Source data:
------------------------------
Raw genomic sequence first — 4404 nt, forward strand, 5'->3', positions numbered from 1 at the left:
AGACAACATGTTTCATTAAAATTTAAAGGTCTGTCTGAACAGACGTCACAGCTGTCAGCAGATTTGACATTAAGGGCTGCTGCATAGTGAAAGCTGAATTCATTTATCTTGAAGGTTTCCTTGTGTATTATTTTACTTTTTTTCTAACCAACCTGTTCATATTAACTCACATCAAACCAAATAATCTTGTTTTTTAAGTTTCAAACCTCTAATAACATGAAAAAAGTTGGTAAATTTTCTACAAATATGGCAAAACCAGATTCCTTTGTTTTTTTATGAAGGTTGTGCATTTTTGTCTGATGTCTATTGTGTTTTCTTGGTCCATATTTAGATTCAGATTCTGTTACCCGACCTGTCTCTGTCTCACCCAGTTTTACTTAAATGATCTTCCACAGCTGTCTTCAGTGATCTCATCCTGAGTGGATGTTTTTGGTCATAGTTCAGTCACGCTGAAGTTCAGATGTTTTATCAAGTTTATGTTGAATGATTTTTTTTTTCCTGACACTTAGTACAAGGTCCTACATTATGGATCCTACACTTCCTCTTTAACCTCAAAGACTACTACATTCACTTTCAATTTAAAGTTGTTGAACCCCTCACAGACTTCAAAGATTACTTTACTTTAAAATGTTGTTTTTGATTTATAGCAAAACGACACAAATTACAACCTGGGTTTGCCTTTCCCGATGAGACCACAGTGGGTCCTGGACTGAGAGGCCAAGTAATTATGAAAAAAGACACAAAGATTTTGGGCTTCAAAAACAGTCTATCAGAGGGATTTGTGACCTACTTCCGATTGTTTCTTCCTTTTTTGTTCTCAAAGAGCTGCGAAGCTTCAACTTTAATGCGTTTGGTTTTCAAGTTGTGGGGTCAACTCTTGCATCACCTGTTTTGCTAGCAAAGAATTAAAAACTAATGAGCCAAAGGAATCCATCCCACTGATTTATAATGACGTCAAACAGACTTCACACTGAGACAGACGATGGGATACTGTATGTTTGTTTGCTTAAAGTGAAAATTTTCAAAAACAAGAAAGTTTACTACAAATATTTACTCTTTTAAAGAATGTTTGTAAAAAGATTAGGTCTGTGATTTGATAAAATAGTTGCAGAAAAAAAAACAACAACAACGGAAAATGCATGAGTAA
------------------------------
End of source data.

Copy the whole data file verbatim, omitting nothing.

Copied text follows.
Raw genomic sequence first — 4404 nt, forward strand, 5'->3', positions numbered from 1 at the left:
AGACAACATGTTTCATTAAAATTTAAAGGTCTGTCTGAACAGACGTCACAGCTGTCAGCAGATTTGACATTAAGGGCTGCTGCATAGTGAAAGCTGAATTCATTTATCTTGAAGGTTTCCTTGTGTATTATTTTACTTTTTTTCTAACCAACCTGTTCATATTAACTCACATCAAACCAAATAATCTTGTTTTTTAAGTTTCAAACCTCTAATAACATGAAAAAAGTTGGTAAATTTTCTACAAATATGGCAAAACCAGATTCCTTTGTTTTTTTATGAAGGTTGTGCATTTTTGTCTGATGTCTATTGTGTTTTCTTGGTCCATATTTAGATTCAGATTCTGTTACCCGACCTGTCTCTGTCTCACCCAGTTTTACTTAAATGATCTTCCACAGCTGTCTTCAGTGATCTCATCCTGAGTGGATGTTTTTGGTCATAGTTCAGTCACGCTGAAGTTCAGATGTTTTATCAAGTTTATGTTGAATGATTTTTTTTTTCCTGACACTTAGTACAAGGTCCTACATTATGGATCCTACACTTCCTCTTTAACCTCAAAGACTACTACATTCACTTTCAATTTAAAGTTGTTGAACCCCTCACAGACTTCAAAGATTACTTTACTTTAAAATGTTGTTTTTGATTTATAGCAAAACGACACAAATTACAACCTGGGTTTGCCTTTCCCGATGAGACCACAGTGGGTCCTGGACTGAGAGGCCAAGTAATTATGAAAAAAGACACAAAGATTTTGGGCTTCAAAAACAGTCTATCAGAGGGATTTGTGACCTACTTCCGATTGTTTCTTCCTTTTTTGTTCTCAAAGAGCTGCGAAGCTTCAACTTTAATGCGTTTGGTTTTCAAGTTGTGGGGTCAACTCTTGCATCACCTGTTTTGCTAGCAAAGAATTAAAAACTAATGAGCCAAAGGAATCCATCCCACTGATTTATAATGACGTCAAACAGACTTCACACTGAGACAGACGATGGGATACTGTATGTTTGTTTGCTTAAAGTGAAAATTTTCAAAAACAAGAAAGTTTACTACAAATATTTACTCTTTTAAAGAATGTTTGTAAAAAGATTAGGTCTGTGATTTGATAAAATAGTTGCAGAAAAAAAAACAACAACAACGGAAAATGCATGAGTAA